You are about to launch a promotion, and you checked the previous Pricing Nugget #034, where you learned that customers prefer stacked or sequential discounts over a single discount.
Okay, you plan two – 13% and 8% – discounts, and you wonder in which order you should present them: the 13% first & 8% second or 8% first & 13% second.
Does it matter whether you present them simultaneously or sequentially on two different pages?
We will find out today.
What decisions do we have to make?
You have two discounts: 8% and 13%. You can present the 8% first or the 13% first. You can also decide whether to show them simultaneously or sequentially. In total, you have four combinations [a) to d)].
The answer to your decision depends on which number you want your customers to place more attention and weight on and the mode of presentation – i.e., do you show the discounts simultaneously or sequentially and reveal them one by one?
And here are the two effects that come into play.
The first effect is "anchoring." Anchoring works if you present both discounts simultaneously.
So anchoring gives more attention to the first number. So, if you want to place more weight on the higher number, you should present it first.
The second effect is "surprise," and it works only in the sequential presentation case. So if you give a first discount of, let us say, 8%, and 13% as a subsequent discount, customers place more attention on the second discount. Suppose you want to place more attention and weight on the higher number. In that case, you should present the higher discount when you present both discounts sequentially.
Let us look at a couple of studies.
In the first study, the researchers ran a promotion on a $5 Starbucks card and offered the participants a discount of either 13% or 8% first and 8% or 13% second. They also changed the mode of presentation.
The second discount was either presented on the same page or on a second page. In this online experiment, what did they find out?
The researchers measured the choice share. So the share of participants in the experiment who accepted a $5 Starbucks card at a given discount presentation.
Let us look at the grey bars first. These are about simultaneously presenting both discounts. If you show the smaller discount first, only 10% would accept the Starbucks card, but it goes up to 35% if you present the larger discount first and the smaller one later here. This is 3.5 times as many people. You see, the anchoring effect is in full play.
But this effect changes if you present the first and the second discount sequentially. The choice share more than doubles (from 23% to 53%) if you show the larger discount second and surprise your customers.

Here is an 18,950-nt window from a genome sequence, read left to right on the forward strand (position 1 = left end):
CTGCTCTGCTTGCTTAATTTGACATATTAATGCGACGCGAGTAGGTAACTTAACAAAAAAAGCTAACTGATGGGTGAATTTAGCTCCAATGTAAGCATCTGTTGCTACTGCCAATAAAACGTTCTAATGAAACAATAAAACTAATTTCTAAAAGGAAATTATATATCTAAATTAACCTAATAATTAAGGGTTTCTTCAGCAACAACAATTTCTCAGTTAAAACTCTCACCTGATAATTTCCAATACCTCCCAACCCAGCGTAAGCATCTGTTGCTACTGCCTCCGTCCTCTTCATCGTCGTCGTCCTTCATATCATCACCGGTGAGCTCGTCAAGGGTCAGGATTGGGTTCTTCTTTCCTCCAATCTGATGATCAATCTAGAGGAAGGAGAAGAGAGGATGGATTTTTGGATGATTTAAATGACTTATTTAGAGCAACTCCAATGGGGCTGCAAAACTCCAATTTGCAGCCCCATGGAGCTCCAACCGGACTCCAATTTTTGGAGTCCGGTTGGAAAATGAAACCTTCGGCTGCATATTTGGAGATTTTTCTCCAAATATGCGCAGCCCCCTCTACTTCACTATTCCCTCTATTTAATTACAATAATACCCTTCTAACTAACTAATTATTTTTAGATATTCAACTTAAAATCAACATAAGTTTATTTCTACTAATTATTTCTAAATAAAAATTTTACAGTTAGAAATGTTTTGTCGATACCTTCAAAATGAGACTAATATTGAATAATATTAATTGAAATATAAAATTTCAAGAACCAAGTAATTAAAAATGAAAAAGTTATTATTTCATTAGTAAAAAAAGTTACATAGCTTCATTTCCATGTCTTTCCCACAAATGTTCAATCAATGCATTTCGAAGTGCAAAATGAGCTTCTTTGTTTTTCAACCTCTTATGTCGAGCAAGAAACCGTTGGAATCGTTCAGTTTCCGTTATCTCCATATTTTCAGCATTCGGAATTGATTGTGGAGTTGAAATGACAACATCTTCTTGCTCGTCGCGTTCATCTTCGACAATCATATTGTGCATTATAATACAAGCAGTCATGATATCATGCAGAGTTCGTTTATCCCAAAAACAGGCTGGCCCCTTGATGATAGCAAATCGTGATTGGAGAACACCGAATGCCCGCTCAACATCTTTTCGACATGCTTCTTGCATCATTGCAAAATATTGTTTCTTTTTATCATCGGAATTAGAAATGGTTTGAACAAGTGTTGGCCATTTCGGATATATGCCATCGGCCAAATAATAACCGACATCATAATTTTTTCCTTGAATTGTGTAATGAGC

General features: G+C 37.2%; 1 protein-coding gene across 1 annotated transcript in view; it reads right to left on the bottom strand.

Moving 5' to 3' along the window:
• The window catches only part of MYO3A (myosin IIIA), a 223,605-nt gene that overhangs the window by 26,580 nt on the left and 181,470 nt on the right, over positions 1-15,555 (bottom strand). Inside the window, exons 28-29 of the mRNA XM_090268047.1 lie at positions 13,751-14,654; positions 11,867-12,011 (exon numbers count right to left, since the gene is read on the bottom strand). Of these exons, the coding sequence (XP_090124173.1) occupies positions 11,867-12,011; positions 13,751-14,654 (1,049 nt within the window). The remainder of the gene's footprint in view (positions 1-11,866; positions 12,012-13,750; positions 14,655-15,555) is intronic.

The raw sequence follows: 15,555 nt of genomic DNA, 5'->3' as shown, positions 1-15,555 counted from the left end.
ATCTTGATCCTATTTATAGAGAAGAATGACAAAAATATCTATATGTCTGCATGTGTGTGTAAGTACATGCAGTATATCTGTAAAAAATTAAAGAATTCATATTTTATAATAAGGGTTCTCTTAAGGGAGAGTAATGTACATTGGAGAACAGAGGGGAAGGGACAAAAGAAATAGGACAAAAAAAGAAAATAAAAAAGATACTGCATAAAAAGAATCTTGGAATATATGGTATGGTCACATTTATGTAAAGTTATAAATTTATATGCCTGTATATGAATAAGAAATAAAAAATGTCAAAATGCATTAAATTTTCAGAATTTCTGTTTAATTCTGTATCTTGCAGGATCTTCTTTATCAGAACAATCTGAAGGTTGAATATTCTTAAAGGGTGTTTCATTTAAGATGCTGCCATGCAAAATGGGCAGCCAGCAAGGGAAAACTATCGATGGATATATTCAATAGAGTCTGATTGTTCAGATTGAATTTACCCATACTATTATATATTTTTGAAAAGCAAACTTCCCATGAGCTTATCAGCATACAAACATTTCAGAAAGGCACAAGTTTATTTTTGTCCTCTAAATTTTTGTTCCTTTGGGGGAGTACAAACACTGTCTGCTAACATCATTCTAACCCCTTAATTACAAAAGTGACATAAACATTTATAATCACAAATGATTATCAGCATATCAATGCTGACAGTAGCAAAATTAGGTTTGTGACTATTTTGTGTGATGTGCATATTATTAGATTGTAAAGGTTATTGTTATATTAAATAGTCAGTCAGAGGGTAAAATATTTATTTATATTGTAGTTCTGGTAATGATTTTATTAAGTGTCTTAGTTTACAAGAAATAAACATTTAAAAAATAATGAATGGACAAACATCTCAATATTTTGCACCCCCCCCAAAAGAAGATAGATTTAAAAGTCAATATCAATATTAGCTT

The second experiment is about a four-day vacation to a resort in Miami, Florida. And here, you either present 11% or 4% as the first discount and 4% or 11% as the second discount. The second discount is shown on the same page ("simultaneous") or the second page ("sequential").
We find that customers would have a more favorable deal evaluation if you present the higher discount first in the simultaneous presentation (grey bars) case and the larger discount second in the sequential presentation case (blue bars).
Not only discounts - what about surcharges?
Up to now, we have looked only at discounts, which are favorable outcomes. But now we look at surcharges, which are more or less negative discounts.
Assume you work in a bakery, offer extra large cakes, and allow customers to customize them. The surcharge is 10% for customization and 5% for being an extra large cake.
You can present the surcharges simultaneously, or you show them a sequential order, like 10% first and 5% second on a second page.
What happens here?
First, if you present both surcharges simultaneously and you want to place more attention on a smaller percentage, you should show the smaller percentage first (anchoring effect!). Customers would evaluate the respective offer more favorably (see grey bars).
Second, if you present the surcharges sequentially and you want to place more attention on the smaller surcharge, you should show it second and surprise your customers (surprise effect!). Customers evaluate this deal as much more attractive compared to presenting the larger surcharge later (see blue bars).
What did we learn today?
If we have two percentages, either discounts or surcharges, we can steer to which number customers pay more attention to and give more weight to.
If you present your numbers simultaneously, "anchoring" works, so customers pay more attention to the first number. If you present your numbers sequentially, "surprise" works, and customers pay more attention to the second number.
Davis, D. F., & Bagchi, R. (2018). How evaluations of multiple percentage price changes are influenced by presentation mode and percentage ordering: The role of anchoring and surprise. Journal of Marketing Research, 55(5), 655-666.